A four-year-girl who was in a car when her parents and grandmother were shot dead stayed hidden under her murdered mother's skirt for eight hours after police arrived.
Firemen and police officers, under orders to leave the British-registered BMW untouched pending the arrival of forensic experts, failed to spot her.
Yesterday French investigators said they still did not know why the family of British holidaymakers were slain at a remote forest car park near the French Alpine village of Chevaline.
Four people were found dead on the road: a man in the driver's seat; his wife and mother-in-law in the back seat; and a French male cyclist who appeared to have nothing to do with the family.
An older daughter was shot in the shoulder and suffered multiple and "extremely violent" blows to the head during Wednesday's attack.
Three of the four killed were shot in the head in what the prosecutor in charge of the case called an act of "extreme savagery". Eric Maillaud said he could not say whether the unexplained attack had the hallmarks of a professional assassination.
But he added: "It was clearly an act of extreme savagery and it was obvious that whoever did this wanted to kill."
Maillaud said the elder sister had been placed in an induced coma ahead of further surgery in a hospital in Grenoble.
Maillaud said the victims were discovered by a veteran of Britain's Royal Air Force who had a second home in the area and had cycled into the car park at 3.48pm.
The cyclist who was killed had overtaken the veteran minutes earlier. As the Briton arrived in the car park, the elder girl stumbled towards him before collapsing to the ground.
He immediately alerted emergency services in an action that probably saved her life, according to the prosecutor.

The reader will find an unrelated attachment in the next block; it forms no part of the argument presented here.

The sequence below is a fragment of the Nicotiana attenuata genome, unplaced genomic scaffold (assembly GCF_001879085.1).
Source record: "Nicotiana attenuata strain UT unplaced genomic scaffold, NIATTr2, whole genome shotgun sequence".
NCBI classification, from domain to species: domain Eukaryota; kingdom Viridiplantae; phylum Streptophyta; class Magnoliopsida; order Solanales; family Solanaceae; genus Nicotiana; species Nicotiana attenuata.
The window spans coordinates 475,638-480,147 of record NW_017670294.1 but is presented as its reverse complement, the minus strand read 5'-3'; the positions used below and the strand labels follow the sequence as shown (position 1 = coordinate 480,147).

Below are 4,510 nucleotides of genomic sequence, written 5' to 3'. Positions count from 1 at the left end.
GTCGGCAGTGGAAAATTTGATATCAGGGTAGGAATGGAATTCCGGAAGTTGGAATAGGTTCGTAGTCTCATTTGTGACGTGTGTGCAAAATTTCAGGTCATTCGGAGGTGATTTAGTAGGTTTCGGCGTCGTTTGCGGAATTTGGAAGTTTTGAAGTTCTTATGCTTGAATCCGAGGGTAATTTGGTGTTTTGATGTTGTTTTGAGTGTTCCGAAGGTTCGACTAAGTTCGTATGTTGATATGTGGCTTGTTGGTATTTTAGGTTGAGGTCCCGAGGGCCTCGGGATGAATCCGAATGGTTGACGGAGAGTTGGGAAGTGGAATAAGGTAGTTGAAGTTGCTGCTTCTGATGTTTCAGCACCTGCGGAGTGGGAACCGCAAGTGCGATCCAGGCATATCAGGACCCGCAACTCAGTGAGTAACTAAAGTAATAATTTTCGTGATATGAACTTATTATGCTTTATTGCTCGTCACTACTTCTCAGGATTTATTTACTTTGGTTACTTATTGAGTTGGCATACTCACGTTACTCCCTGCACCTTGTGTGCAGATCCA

Several witnesses reported seeing a car speeding away from the scene around the time of the attack.
Local police defended the decisions that led to the four-year-old being left in the car for so long. Rescuers had eyed the crime scene but were told to wait for special investigators to arrive.
"Firemen, technicians and doctors all looked into the car through the holes in the windows but none of them saw the girl," a spokesman said.
A helicopter equipped with a thermal camera took images of the car to check if there were any other bodies inside but also failed to detect the girl. "She was so close to her mother, they appeared as one mass," he said.
The girl was only found after midnight, but was doing fine physically, Maillaud said.
She described hearing cries and asked investigators where her family was. She was taken into police care.
The dead man was Saad al-Hilli, 50, who was born in Baghdad and lived with his family in Surrey. His mother-in-law had a Swedish passport.
Hilli's accountant, Julian Stedman, said he was a director of an aerospace firm, Sctech Limited. Stedman said Hilli was a computer design specialist.
"He would be working for several months for one company and then possibly move on when the work dried up," he said.
"I never dreamed it would be him. It's a total and utter shock to me."
He said the family had taken a caravan with them on holiday to the French Alps.
A friend of the family delivered white flowers that were taken by a uniformed policeman outside the house. Hilli was a "nice guy", said the friend, who refused to be identified.
Additional reporting by Associated Press